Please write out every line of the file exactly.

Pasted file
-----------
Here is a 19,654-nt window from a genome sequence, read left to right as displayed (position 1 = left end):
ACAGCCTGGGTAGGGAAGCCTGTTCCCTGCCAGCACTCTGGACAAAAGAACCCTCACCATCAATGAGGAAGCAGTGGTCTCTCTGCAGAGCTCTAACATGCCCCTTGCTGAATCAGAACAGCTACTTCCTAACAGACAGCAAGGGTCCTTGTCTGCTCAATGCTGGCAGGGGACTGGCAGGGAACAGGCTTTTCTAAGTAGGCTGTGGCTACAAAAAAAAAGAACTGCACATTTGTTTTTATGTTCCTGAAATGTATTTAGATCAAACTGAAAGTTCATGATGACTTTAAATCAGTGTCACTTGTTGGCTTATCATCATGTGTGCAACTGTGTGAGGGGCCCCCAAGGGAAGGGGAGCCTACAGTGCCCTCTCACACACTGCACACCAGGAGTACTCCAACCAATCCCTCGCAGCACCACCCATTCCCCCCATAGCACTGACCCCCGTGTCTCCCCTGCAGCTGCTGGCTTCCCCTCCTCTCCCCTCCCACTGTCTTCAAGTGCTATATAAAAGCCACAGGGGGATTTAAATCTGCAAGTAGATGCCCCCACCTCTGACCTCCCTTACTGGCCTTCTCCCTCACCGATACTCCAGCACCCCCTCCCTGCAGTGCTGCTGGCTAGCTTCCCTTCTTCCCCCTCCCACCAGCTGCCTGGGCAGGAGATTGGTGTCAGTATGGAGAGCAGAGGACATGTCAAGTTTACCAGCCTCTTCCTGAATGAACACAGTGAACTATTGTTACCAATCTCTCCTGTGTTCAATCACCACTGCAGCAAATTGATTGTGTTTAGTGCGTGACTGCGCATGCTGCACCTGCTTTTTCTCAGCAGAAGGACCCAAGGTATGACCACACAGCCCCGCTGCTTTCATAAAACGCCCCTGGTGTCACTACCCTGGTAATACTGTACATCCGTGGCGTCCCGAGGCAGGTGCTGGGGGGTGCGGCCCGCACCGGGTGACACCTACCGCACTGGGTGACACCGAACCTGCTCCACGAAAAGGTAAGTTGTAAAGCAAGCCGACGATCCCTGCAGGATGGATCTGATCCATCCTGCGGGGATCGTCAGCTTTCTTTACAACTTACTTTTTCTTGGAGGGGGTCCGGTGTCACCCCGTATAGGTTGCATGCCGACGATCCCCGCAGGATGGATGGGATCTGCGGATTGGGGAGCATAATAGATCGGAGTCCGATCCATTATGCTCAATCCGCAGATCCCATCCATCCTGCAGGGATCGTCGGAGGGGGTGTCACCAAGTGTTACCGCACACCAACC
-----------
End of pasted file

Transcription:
Here is a 19,654-nt window from a genome sequence, read left to right as displayed (position 1 = left end):
ACAGCCTGGGTAGGGAAGCCTGTTCCCTGCCAGCACTCTGGACAAAAGAACCCTCACCATCAATGAGGAAGCAGTGGTCTCTCTGCAGAGCTCTAACATGCCCCTTGCTGAATCAGAACAGCTACTTCCTAACAGACAGCAAGGGTCCTTGTCTGCTCAATGCTGGCAGGGGACTGGCAGGGAACAGGCTTTTCTAAGTAGGCTGTGGCTACAAAAAAAAAGAACTGCACATTTGTTTTTATGTTCCTGAAATGTATTTAGATCAAACTGAAAGTTCATGATGACTTTAAATCAGTGTCACTTGTTGGCTTATCATCATGTGTGCAACTGTGTGAGGGGCCCCCAAGGGAAGGGGAGCCTACAGTGCCCTCTCACACACTGCACACCAGGAGTACTCCAACCAATCCCTCGCAGCACCACCCATTCCCCCCATAGCACTGACCCCCGTGTCTCCCCTGCAGCTGCTGGCTTCCCCTCCTCTCCCCTCCCACTGTCTTCAAGTGCTATATAAAAGCCACAGGGGGATTTAAATCTGCAAGTAGATGCCCCCACCTCTGACCTCCCTTACTGGCCTTCTCCCTCACCGATACTCCAGCACCCCCTCCCTGCAGTGCTGCTGGCTAGCTTCCCTTCTTCCCCCTCCCACCAGCTGCCTGGGCAGGAGATTGGTGTCAGTATGGAGAGCAGAGGACATGTCAAGTTTACCAGCCTCTTCCTGAATGAACACAGTGAACTATTGTTACCAATCTCTCCTGTGTTCAATCACCACTGCAGCAAATTGATTGTGTTTAGTGCGTGACTGCGCATGCTGCACCTGCTTTTTCTCAGCAGAAGGACCCAAGGTATGACCACACAGCCCCGCTGCTTTCATAAAACGCCCCTGGTGTCACTACCCTGGTAATACTGTACATCCGTGGCGTCCCGAGGCAGGTGCTGGGGGGTGCGGCCCGCACCGGGTGACACCTACCGCACTGGGTGACACCGAACCTGCTCCACGAAAAGGTAAGTTGTAAAGCAAGCCGACGATCCCTGCAGGATGGATCTGATCCATCCTGCGGGGATCGTCAGCTTTCTTTACAACTTACTTTTTCTTGGAGGGGGTCCGGTGTCACCCCGTATAGGTTGCATGCCGACGATCCCCGCAGGATGGATGGGATCTGCGGATTGGGGAGCATAATAGATCGGAGTCCGATCCATTATGCTCAATCCGCAGATCCCATCCATCCTGCAGGGATCGTCGGAGGGGGTGTCACCAAGTGTTACCGCACACCAACC